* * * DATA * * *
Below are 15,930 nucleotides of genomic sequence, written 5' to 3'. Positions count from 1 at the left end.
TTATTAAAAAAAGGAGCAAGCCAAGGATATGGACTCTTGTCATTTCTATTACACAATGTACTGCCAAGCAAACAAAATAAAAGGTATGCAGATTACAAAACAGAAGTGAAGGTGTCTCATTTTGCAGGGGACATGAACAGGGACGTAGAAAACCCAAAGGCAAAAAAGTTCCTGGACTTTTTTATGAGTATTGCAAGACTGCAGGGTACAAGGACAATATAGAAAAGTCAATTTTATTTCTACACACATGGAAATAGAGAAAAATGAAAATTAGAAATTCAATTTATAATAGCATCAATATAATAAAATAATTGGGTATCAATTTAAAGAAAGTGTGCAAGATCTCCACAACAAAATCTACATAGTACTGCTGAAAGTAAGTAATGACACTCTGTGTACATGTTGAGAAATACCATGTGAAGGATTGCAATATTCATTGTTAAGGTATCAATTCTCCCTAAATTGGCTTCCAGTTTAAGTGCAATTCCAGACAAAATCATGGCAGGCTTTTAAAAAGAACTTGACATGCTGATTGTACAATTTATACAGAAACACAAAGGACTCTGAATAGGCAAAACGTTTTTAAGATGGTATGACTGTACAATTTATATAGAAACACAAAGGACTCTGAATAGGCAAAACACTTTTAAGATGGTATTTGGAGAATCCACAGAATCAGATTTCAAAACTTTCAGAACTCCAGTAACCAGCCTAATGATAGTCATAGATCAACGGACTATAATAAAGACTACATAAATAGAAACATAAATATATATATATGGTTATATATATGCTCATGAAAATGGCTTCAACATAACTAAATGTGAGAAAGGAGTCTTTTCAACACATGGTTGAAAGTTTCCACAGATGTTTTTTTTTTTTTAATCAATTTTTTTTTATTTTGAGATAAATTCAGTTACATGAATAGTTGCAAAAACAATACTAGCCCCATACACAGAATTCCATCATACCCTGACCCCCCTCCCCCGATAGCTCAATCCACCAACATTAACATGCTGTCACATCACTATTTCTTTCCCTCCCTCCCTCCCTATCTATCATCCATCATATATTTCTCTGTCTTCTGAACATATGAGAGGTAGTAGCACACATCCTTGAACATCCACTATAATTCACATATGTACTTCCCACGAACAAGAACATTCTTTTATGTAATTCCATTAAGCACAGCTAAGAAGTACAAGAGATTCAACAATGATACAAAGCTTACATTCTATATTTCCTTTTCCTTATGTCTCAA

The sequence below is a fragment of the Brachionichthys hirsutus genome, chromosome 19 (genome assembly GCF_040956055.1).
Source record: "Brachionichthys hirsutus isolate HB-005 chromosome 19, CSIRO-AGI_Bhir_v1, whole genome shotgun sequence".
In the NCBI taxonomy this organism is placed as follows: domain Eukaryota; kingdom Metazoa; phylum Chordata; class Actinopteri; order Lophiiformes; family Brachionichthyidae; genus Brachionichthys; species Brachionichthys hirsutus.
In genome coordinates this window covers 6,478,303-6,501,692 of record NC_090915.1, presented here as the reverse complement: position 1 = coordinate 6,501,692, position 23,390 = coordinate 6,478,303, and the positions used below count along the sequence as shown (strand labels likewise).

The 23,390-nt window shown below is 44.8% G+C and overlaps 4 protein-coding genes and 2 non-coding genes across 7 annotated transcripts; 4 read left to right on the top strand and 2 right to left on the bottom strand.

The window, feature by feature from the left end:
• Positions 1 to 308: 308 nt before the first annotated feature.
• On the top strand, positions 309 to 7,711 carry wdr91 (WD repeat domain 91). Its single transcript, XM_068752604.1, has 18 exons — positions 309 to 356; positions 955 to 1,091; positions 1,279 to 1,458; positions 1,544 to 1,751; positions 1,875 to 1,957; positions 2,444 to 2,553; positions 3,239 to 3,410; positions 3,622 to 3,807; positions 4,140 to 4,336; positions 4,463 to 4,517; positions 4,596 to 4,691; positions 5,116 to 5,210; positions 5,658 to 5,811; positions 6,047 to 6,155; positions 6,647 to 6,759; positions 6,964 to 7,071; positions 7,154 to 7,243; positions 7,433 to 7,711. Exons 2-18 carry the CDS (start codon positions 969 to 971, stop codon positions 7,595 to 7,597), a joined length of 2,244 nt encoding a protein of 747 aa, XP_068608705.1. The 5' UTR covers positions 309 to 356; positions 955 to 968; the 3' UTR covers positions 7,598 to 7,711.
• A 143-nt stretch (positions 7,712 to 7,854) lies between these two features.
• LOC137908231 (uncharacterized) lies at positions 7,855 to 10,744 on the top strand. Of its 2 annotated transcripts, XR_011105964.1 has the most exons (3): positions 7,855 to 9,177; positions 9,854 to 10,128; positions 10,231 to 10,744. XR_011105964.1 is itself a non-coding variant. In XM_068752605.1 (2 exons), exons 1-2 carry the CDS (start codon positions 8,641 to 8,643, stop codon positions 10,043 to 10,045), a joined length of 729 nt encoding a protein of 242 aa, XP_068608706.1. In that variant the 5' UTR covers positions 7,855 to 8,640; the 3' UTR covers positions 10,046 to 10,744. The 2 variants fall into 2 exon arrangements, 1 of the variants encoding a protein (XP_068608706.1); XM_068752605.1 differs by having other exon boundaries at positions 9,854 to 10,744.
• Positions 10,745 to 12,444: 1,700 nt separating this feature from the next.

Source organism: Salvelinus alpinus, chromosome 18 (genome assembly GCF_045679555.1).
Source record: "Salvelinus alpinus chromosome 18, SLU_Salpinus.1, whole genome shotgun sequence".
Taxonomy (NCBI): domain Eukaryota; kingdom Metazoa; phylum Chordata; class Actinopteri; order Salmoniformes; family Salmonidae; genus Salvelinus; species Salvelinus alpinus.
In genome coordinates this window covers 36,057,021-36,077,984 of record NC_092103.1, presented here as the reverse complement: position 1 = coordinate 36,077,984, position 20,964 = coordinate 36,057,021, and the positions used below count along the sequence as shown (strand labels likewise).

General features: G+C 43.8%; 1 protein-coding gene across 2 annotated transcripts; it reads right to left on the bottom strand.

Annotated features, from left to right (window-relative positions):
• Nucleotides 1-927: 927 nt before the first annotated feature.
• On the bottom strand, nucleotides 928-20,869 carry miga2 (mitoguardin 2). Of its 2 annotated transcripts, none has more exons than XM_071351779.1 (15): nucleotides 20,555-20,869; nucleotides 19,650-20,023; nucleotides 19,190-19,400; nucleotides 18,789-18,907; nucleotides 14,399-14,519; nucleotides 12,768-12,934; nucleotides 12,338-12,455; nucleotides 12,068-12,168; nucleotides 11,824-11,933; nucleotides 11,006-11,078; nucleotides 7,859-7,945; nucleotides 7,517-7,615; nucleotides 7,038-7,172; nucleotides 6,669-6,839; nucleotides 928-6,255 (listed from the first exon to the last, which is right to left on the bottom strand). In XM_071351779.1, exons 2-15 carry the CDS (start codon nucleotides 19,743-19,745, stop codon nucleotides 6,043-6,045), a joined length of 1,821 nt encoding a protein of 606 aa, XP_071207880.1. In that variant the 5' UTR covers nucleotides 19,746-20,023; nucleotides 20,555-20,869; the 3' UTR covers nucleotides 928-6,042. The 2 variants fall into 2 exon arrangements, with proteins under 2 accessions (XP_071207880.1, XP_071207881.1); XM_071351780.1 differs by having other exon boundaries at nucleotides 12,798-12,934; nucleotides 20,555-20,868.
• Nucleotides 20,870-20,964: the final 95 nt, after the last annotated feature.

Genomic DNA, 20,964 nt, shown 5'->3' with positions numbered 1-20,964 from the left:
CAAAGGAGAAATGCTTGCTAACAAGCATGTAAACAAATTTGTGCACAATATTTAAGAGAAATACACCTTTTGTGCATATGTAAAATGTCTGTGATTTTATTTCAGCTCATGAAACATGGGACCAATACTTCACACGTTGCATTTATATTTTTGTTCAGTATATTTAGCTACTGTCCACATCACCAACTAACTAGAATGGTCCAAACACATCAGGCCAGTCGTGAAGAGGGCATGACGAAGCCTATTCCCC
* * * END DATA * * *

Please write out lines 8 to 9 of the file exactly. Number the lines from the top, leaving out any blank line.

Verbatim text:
The window, feature by feature from the left end:
• Positions 1 to 308: 308 nt before the first annotated feature.